Theology, Not Biblical Studies
Wearing Two Hats
It gives me great pleasure to thank Ben Sommer for his fine book Revelation and Authority: Sinai in Jewish Scripture and Tradition, which launches a discussion of a foundational issue in the lives of those of us who live in both the “academic” and the “rabbinic” worlds. Where do we belong? Thus, I wonder: In my comments below, should I wear my academic “hat,” or my “hat” as head of a midrasha and yoetzet halakha (halakhic advisor)?
These are two distinct roles. As a biblical scholar I deliver academic lectures and write articles for academic journals. As head of the Bar-Ilan Midrasha I deliver Torah classes. From time to time, in both roles, I discuss with students and colleagues, both male and female, and with rabbinical figures, both male and female, the interface between these two worlds. Thus, am I supposed to respond to this book from the intellectual-academic perspective, or should I take this unusual opportunity to share my thoughts on the religious Jewish world and my commitment to religious observance?
Jewish Thought, Not Biblical Studies
In considering these questions, I decided to follow Sommer’s lead. Although Sommer has tried to situate his book (oral communication), “between biblical studies and Jewish thought, where the boundaries between the two are blurred,” to my mind, the book belongs almost entirely to the field of Jewish thought rather than to biblical or ANE studies.
This despite the fact that some of the issues it raises—such as the meaning of, and relationship between, the words רואים (“seeing”) and קולות (“lightening”) in the Bible and the Ancient Near East, or the relationship between the chapters describing revelation in Exodus and Deuteronomy—have all been discussed in academic biblical forums.
Such academically based discussions do not reflect the essence of this book, which is a delicately balanced, nuanced discourse surrounding the axioms held by believers. The book focuses on fundamental questions of belief and practice, and instead of offering vague answers, develops a dialogical Jewish biblical theology.
In essence, although the book speaks the language of biblical studies, it is a work of theology. It should be evaluated in relation to a growing body of literature, often associated with postmodernism, that suggests that it is impossible for a scholar to avoid personal biases, and that that works of academic scholarship inevitably involve theological and other preconceptions.
The Emic (Insider) Perspective of the Book
The central question of the book is: What actually happened at Sinai? What did this divine revelation include? And, in addition, how should the answer to these questions impact one’s role or participation in the dual worlds of academic biblical studies and observant Judaism?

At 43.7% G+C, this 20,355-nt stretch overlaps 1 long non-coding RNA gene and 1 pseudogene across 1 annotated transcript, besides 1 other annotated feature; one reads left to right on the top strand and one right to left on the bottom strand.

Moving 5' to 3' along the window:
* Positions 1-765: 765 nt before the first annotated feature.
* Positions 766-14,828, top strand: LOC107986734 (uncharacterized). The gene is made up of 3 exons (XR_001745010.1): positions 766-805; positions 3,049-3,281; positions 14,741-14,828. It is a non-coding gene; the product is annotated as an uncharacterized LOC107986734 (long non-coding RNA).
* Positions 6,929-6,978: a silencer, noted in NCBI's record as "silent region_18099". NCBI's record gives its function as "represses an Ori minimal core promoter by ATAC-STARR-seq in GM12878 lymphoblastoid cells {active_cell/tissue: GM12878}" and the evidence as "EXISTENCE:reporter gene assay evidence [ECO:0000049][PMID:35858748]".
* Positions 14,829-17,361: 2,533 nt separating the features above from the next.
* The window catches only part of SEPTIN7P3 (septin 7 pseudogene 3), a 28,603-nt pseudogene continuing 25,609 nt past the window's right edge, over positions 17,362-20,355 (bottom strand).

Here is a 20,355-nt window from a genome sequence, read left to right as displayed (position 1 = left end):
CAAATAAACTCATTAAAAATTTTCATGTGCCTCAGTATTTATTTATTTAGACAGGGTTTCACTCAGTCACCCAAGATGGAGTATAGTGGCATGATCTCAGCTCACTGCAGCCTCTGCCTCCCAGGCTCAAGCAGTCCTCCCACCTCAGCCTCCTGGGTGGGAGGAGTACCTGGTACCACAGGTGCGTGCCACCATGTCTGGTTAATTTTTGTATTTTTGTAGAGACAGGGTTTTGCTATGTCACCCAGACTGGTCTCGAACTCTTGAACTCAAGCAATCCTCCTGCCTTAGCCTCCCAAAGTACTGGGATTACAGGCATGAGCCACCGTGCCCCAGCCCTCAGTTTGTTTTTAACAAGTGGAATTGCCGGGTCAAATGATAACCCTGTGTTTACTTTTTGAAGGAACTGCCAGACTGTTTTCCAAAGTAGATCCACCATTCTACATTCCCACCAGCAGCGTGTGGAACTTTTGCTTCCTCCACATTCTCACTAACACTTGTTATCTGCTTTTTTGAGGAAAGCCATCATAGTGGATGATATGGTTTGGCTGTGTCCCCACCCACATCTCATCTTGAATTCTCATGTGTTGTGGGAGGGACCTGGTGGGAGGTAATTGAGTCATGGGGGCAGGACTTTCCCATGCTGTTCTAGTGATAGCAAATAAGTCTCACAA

This book is written from “within,” where Sommer loudly and often makes his identity as a modern religious Jew visible. He makes no attempt to treat the questions raised in his book “objectively,” or “externally.” This is already evident in the “Acknowledgements” in which he dedicates the book to his daughter Sarah on reaching “the age of the commandments” and in the conclusion where he sums up his mission: “Our task is only to nurture, protect, and create Torah with as much honesty as possible, to live that Torah, to teach it, and to pass it on” (p. 250).
Written Law Is Oral Law
Sommer in essence rejects the distinction between the Written Law—characterized by divine authorship, and human writing—characterized as lacking sanctity. Or to put it in his words: “Is the Torah artifact or scripture? Is it entirely the product of human writers, or does it have an origin that goes beyond this world?” He responds that it is both, developing throughout the book what he terms “a participatory theory of revelation.”
Sommer addresses the question of whether Moses was the sole mediator of the divine word (E, P), or alternatively, whether the entire people heard the divine word unmediated (D), and suggests that perhaps the event actually combined both possibilities.
In considering these questions Sommer notes the ambiguity of the biblical description of the Sinaitic revelation—noise, lack of clarity, sight, and speech—and looks at the various minimalist and maximalist interpretations of this event. He concludes that from the moment of its creation, the Written Law was actually Oral Law, and contained significant human elements.
An Unfolding Torah
This was the inception of a process that acquired profundity over generations. Relying on the “bold notion of revelation that we find in the work of Franz Rosenzweig and Abraham Joshua Heschel [that] recapitulates one of the most ancient Jewish understandings of revelation and the law” (p.120), Sommer adduces a human element in revelation from its very start. Accordingly, there is no need to adhere to the dichotomy between the written and oral laws. Because it was delivered orally, the Written Law is oral law. Already in the biblical period the Israelites composed an oral law in response to divine revelation. And this response was manifested in laws and commandments and the obligation to obey them.